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Request for Proposals to NSPE’s Civic Engagement Grant Fund


Joseph Heathcott and Michele Kahane are pleased to announce a Request for Proposals to NSPE’s Civic Engagement Grant Fund which was established by David Scobey last year. Attached you will find more detail about the RFP process and requirements. Attached is an updated copy of “Call for Proposals: Civic Engagement Fund Grants.” You should note that a minor change has been made in regard to eligibility, allowing for broader participation among annualized Part-time Faculty.

The Civic Engagement Grant Fund is meant to support a variety of projects across disciplines. Past recipients worked on a wide array of issues including community development, human trafficking and homelessness.

If you intend to respond to the RFP, application materials need to be submitted to David Rosenstock drosenstock@gmail.com, by 3:00 PM, Friday, March 28th. A panel, consisting of last year’s grant recipients, will make its decision in early April. The RFP is attached. Civic Engagement Fund grants–RFP 2012 (Updated March 9, 2012)

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Call for Papers for the 2012 National Conference of Imagining America


We are pleased to forward the Call for Papers for the 2012 national conference of Imagining America (IA). The New School is an institutional member of IA, and a co-sponsor of the 2012 conference, to be held in NYC. Imagining America is “a consortium of universities and organizations dedicated to advancing the public and civic purposes of humanities, arts, and design.”

The meeting of IA in our neighborhood presents a wonderful opportunity to engage with scholars and practitioners from around the country, and to showcase some of the work that we do at The New School. To this end, we would encourage faculty, staff, students, and community partners not only to attend the conference, but to consider proposing panels to discuss your work.
Below you will find the information and links necessary to move forward. This is a really unique opportunity for all of us, and I hope that as many of you as possible will get involved. Think creative, think big, and propose!
The CFP, and more information about the conference, is available at

http://imaginingamerica.org/convenings/national-conference/call-for-participation/.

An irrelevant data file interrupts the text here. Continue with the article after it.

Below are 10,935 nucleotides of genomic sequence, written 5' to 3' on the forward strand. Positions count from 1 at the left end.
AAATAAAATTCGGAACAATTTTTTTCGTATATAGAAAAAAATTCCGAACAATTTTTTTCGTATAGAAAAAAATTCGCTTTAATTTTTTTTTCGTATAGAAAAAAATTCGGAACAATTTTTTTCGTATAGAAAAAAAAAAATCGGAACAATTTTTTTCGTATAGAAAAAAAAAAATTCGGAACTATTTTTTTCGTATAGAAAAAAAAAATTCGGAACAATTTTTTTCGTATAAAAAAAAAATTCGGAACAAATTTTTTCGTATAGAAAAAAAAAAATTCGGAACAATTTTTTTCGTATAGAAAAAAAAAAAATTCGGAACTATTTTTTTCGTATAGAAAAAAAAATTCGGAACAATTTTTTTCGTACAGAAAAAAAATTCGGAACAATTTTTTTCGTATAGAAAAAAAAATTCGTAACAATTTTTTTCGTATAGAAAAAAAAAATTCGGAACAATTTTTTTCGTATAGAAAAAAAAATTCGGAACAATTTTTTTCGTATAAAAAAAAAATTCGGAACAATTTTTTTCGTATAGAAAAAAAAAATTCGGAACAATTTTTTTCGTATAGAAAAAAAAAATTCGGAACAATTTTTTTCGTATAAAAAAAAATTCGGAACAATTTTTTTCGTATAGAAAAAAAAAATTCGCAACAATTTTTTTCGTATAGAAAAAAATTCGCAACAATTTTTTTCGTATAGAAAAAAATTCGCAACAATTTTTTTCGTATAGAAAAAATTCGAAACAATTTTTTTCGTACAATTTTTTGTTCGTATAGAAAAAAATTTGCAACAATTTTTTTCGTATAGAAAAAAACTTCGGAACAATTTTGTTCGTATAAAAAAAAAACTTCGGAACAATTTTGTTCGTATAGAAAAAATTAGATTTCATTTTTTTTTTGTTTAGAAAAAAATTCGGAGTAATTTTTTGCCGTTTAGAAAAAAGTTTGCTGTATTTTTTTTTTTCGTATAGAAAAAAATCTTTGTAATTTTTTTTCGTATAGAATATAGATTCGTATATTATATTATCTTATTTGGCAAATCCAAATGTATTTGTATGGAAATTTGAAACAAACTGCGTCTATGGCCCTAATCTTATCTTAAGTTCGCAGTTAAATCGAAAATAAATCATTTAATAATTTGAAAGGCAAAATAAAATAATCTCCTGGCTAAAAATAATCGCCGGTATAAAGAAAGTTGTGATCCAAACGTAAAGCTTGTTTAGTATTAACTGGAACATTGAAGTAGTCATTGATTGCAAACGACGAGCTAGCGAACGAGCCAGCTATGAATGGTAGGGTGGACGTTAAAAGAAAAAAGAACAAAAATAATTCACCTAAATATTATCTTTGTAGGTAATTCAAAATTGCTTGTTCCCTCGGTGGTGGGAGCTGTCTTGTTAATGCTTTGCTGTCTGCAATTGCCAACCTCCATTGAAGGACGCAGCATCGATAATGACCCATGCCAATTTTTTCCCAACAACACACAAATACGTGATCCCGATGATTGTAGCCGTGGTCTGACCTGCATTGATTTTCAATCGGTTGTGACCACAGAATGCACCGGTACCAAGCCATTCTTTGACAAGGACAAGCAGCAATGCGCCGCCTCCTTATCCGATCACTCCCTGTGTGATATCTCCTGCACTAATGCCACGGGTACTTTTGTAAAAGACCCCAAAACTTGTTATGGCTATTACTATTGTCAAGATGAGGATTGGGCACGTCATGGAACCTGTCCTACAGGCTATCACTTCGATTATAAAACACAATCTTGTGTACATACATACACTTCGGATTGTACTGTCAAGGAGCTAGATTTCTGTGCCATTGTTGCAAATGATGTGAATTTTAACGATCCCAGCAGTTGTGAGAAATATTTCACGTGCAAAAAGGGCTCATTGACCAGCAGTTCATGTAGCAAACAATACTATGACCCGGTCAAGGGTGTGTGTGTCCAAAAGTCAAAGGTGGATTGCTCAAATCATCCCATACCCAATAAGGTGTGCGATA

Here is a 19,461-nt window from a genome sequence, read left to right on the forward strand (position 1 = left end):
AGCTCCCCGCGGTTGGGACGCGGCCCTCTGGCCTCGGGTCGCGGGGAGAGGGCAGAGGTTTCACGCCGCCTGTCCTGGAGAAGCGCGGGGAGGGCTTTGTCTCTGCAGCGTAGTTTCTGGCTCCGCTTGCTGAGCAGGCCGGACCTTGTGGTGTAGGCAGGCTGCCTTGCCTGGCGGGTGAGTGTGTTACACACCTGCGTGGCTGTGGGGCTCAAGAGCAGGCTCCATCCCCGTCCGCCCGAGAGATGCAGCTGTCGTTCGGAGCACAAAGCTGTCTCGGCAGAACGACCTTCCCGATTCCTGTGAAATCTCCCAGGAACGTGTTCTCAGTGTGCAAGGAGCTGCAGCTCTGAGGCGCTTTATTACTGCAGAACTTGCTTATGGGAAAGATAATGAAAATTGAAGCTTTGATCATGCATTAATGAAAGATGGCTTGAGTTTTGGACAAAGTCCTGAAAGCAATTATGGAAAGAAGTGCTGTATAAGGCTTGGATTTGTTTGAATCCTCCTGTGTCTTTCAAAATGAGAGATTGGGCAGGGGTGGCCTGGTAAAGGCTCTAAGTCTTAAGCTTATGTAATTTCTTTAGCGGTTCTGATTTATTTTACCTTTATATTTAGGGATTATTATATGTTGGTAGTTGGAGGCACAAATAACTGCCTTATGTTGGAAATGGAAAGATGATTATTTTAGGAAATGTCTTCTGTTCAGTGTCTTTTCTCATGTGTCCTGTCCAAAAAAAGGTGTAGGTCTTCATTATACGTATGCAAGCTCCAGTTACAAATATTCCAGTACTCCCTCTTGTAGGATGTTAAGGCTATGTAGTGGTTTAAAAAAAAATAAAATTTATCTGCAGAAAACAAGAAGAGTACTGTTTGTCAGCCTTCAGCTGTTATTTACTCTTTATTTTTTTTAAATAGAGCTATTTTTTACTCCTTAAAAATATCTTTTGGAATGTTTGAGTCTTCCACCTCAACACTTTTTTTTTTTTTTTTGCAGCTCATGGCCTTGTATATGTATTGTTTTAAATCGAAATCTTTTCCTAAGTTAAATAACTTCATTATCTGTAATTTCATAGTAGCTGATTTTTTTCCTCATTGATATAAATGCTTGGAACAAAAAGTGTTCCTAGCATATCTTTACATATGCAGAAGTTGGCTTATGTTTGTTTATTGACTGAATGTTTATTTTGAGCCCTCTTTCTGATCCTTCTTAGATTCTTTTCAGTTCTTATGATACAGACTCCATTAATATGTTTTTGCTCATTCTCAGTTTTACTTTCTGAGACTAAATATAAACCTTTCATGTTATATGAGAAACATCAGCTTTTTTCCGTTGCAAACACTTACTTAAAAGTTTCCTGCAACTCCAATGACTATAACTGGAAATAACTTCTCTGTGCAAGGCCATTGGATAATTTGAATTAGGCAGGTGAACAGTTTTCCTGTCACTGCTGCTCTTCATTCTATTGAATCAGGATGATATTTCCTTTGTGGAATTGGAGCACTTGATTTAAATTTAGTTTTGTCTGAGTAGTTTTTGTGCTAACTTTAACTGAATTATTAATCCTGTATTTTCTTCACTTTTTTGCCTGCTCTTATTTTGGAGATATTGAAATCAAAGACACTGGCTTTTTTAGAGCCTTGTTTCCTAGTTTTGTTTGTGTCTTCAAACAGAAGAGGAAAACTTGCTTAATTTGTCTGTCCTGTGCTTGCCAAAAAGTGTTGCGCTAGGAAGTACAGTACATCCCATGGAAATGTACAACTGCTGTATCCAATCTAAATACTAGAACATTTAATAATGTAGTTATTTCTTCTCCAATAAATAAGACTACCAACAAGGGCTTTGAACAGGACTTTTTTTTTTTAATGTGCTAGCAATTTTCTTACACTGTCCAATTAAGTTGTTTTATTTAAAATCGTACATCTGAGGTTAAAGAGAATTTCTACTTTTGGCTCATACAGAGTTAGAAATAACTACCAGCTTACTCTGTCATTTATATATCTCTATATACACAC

2012 Imagining America National Conference

October 5-7, 2012, New York, NY

Linked Fates and Futures: Communities and Campuses as Equitable Partners?

Co-hosted by Caribbean Cultural Center African Diaspora Institute, Columbia University, New York University, and The New School

 

Slashed budgets, debt burdens, speculation unchecked, diminished access, narrowing measures of worth. Without support for a reorientation of values and realignment of priorities, higher education and community organizations committed to a just, equitable, and fully participatory vision of the world face a challenge to their most cherished ideals and in some cases, their very survival. Against these forces of unequal benefit, induced scarcity, and reduced expectation, this is a moment that calls for a bold and ambitious voicing of where our desired future lies and how we will get there.

The 2012 Imagining America conference, to be held in New York City, October 5-7, is an occasion to reflect critically on the shared predicaments of democratically-oriented, cultural work in higher education and community-based organizations; to articulate languages and practices of possibility; and to develop and strengthen cross-sectoral networks committed to moving such work forward. The conference is grounded in approaches and experience of the arts, humanities and design drawn from both academic and community knowledge, which is at once local, national, and global. Our aim is to craft a strategic, mobilizing, and policy-savvy framework for sustainable and mutually beneficial relationships that advances full participation of all constituents in the range of decisions that affect our common future. Building equitable partnerships among higher education and community organizations into its design, the conference aims to develop and disseminate critical, collaborative, and creative forms of new knowledge and leadership. We seek to enlarge the scope of who participates in learning and knowledge production; how that knowledge is generated, valued, and shared; and how to develop solutions to the dilemmas we face. The work we undertake now will build conditions and relationships that are needed to address the crises facing our communities and institutions and enable us to reimagine and remake our future.

The IA conference will explore where campus and community fates are linked and how theory and practice, aspiration and action can be fruitfully entwined. The over-arching framework of the three day conference brings together New York City-based programming with initiatives taking place around the country. To maximize our work together, we ask all who submit proposals to take this framework into consideration and to place their own work in dialogue with the locally generated themes if possible.

The three days will be structured as follows: The first day begins with plenary sessions that include perspectives on shared visions and challenges from people positioned in higher education, community, and policy, with afternoon sessions taking place at various community sites around New York City. The second day incorporates report-backs from and performances based upon the activities and conversations from the first day and focuses on narratives of possibility and innovation. The concluding day is about identifying implications for institutional sustainability for public-minded campuses and community organizations, IA’s own organizational capacity, and national policy.

Sessions will embody multiple formats for public engagement that integrate different ways of knowing, foregrounding the role of humanities, arts, and design. Integrating insights from community, education, and policy, three large thematic areas will be explored:

1) Full, Equitable Partnerships: All manner of partnerships and collaborations have formed between campuses and communities. What makes for effective and sustainable partnerships between higher education and cultural and community organizations? Who is involved in teaching and learning, hiring, curriculum design? Where and for whom are programs designed, and what is their long term impact? The aim is to develop a partnership framework that could be adopted nationally.